The course finished an hour or two earlier than we’d expected, so we headed over to Cannington to get some stuff from Dick Smith’s and to see if there were any decent movies on at Hoyts (we had two free vouchers that expired at the end of February). Nothing on. So we went to The Foundry pub and had a drink and a DELICIOUS gourmet pizza (roast chicken, pumpkin, pesto, chilli, ricotta cheese, capsicum) that was a wonderful combination of sweet, sour, hot and spicy. We gave the movie vouchers away to our waitress as she was very good and anticipated our needs as well as being just the right amount of friendly for a customer service person. After that we met my husband’s brother at his local pub, spent some time with him, then headed back to our accommodation from his place.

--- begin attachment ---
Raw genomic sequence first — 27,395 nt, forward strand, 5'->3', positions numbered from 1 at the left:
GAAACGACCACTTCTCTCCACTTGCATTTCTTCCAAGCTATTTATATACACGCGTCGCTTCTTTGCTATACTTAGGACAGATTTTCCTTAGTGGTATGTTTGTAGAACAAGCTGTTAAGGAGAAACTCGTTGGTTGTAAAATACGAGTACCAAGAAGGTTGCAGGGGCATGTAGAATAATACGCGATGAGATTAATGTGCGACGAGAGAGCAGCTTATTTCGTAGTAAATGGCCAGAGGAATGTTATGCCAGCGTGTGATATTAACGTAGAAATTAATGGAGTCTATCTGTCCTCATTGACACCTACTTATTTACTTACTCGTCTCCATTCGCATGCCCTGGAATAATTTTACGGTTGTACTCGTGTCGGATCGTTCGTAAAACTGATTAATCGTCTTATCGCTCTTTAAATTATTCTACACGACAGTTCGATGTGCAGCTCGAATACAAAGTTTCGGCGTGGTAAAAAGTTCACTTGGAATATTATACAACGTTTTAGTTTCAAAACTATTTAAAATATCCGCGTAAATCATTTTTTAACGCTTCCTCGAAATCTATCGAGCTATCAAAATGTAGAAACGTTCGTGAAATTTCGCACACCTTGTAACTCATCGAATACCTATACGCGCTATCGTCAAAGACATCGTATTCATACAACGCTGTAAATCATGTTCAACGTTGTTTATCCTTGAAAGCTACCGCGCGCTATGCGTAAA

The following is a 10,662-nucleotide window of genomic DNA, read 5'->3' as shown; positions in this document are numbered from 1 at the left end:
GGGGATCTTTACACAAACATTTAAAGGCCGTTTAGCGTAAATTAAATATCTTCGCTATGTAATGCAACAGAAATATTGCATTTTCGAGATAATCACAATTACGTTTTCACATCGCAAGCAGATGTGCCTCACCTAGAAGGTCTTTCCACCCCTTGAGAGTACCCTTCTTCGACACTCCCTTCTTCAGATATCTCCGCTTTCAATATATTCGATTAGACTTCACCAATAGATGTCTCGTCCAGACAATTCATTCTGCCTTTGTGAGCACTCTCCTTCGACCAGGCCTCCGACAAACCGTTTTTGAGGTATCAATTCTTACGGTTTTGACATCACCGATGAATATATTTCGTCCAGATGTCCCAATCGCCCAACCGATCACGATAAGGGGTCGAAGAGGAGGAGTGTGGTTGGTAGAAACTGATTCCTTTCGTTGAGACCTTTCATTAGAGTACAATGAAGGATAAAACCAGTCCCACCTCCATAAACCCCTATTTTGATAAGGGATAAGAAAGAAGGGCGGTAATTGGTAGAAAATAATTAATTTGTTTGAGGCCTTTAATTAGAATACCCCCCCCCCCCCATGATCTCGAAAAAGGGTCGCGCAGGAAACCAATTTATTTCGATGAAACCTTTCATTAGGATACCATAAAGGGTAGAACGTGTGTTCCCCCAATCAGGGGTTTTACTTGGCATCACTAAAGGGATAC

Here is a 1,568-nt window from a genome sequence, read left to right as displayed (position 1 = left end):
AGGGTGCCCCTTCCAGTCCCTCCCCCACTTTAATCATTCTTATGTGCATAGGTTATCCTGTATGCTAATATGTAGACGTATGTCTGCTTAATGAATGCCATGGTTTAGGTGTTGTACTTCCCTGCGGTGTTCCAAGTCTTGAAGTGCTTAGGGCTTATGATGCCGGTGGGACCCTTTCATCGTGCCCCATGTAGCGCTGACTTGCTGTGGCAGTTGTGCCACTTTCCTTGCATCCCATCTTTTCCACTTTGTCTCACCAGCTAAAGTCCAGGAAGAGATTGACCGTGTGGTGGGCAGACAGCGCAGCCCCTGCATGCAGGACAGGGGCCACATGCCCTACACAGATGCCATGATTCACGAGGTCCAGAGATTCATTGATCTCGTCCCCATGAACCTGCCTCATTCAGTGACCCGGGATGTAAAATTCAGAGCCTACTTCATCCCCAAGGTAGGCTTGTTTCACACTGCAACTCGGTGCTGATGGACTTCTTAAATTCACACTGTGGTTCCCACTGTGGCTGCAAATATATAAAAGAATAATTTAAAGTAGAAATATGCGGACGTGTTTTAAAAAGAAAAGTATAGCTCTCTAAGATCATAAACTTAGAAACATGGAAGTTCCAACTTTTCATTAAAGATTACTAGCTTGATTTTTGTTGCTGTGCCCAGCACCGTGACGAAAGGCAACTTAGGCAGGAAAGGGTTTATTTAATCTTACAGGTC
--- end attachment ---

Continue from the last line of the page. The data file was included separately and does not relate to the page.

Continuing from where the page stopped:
Sunday we headed home. There was LOTS of traffic on the Mandurah-Bunbury road heading back to Perth—and an exceptional number of expensive 4WDs (BMW, Volvo, Porsche, Lexus, Mercedes, etc.). I found out today that the Leeuwin Estate concert was on over the weekend, so that would account for them. And the country music festival was on at Boyup Brook too, so that accounts for the more scraggly and rural 4WDs with caravans, tents, and swags!

It was good to get home.





It’s a very small world

12 02 2008

A few weeks ago I wrote about degrees of separation. This next tale is not only about degrees of separation but also coincidences and timing, and how small the world really is.